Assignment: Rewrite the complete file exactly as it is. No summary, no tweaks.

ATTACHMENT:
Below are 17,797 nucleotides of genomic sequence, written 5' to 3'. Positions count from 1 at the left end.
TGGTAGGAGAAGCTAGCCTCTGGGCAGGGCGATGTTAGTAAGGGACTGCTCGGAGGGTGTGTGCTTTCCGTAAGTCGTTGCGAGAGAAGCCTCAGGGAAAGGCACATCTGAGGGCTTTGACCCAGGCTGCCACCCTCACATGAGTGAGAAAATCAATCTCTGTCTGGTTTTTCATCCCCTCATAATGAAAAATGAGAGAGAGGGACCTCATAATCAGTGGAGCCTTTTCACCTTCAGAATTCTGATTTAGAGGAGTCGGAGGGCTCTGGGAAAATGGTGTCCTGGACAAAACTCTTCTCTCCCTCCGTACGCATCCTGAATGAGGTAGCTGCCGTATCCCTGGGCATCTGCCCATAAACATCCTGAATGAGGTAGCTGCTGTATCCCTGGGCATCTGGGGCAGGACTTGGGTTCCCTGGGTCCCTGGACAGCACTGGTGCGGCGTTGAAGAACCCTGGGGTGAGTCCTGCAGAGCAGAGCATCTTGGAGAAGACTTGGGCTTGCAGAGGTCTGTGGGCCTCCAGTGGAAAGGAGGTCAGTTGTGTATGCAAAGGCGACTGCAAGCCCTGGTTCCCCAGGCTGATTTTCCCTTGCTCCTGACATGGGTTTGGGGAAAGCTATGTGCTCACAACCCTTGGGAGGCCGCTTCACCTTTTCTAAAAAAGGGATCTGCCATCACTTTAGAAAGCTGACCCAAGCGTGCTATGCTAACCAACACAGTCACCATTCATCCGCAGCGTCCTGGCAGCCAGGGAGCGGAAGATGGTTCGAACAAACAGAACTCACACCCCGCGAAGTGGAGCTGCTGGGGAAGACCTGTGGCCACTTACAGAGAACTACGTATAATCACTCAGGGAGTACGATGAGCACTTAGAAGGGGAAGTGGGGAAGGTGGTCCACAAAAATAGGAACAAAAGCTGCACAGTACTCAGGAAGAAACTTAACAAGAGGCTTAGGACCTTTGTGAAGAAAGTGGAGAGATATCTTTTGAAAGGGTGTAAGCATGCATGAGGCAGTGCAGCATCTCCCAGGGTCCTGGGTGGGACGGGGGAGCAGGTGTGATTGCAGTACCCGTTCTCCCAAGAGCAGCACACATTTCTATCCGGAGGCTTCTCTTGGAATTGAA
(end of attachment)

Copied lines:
Below are 17,797 nucleotides of genomic sequence, written 5' to 3'. Positions count from 1 at the left end.
TGGTAGGAGAAGCTAGCCTCTGGGCAGGGCGATGTTAGTAAGGGACTGCTCGGAGGGTGTGTGCTTTCCGTAAGTCGTTGCGAGAGAAGCCTCAGGGAAAGGCACATCTGAGGGCTTTGACCCAGGCTGCCACCCTCACATGAGTGAGAAAATCAATCTCTGTCTGGTTTTTCATCCCCTCATAATGAAAAATGAGAGAGAGGGACCTCATAATCAGTGGAGCCTTTTCACCTTCAGAATTCTGATTTAGAGGAGTCGGAGGGCTCTGGGAAAATGGTGTCCTGGACAAAACTCTTCTCTCCCTCCGTACGCATCCTGAATGAGGTAGCTGCCGTATCCCTGGGCATCTGCCCATAAACATCCTGAATGAGGTAGCTGCTGTATCCCTGGGCATCTGGGGCAGGACTTGGGTTCCCTGGGTCCCTGGACAGCACTGGTGCGGCGTTGAAGAACCCTGGGGTGAGTCCTGCAGAGCAGAGCATCTTGGAGAAGACTTGGGCTTGCAGAGGTCTGTGGGCCTCCAGTGGAAAGGAGGTCAGTTGTGTATGCAAAGGCGACTGCAAGCCCTGGTTCCCCAGGCTGATTTTCCCTTGCTCCTGACATGGGTTTGGGGAAAGCTATGTGCTCACAACCCTTGGGAGGCCGCTTCACCTTTTCTAAAAAAGGGATCTGCCATCACTTTAGAAAGCTGACCCAAGCGTGCTATGCTAACCAACACAGTCACCATTCATCCGCAGCGTCCTGGCAGCCAGGGAGCGGAAGATGGTTCGAACAAACAGAACTCACACCCCGCGAAGTGGAGCTGCTGGGGAAGACCTGTGGCCACTTACAGAGAACTACGTATAATCACTCAGGGAGTACGATGAGCACTTAGAAGGGGAAGTGGGGAAGGTGGTCCACAAAAATAGGAACAAAAGCTGCACAGTACTCAGGAAGAAACTTAACAAGAGGCTTAGGACCTTTGTGAAGAAAGTGGAGAGATATCTTTTGAAAGGGTGTAAGCATGCATGAGGCAGTGCAGCATCTCCCAGGGTCCTGGGTGGGACGGGGGAGCAGGTGTGATTGCAGTACCCGTTCTCCCAAGAGCAGCACACATTTCTATCCGGAGGCTTCTCTTGGAATTGAA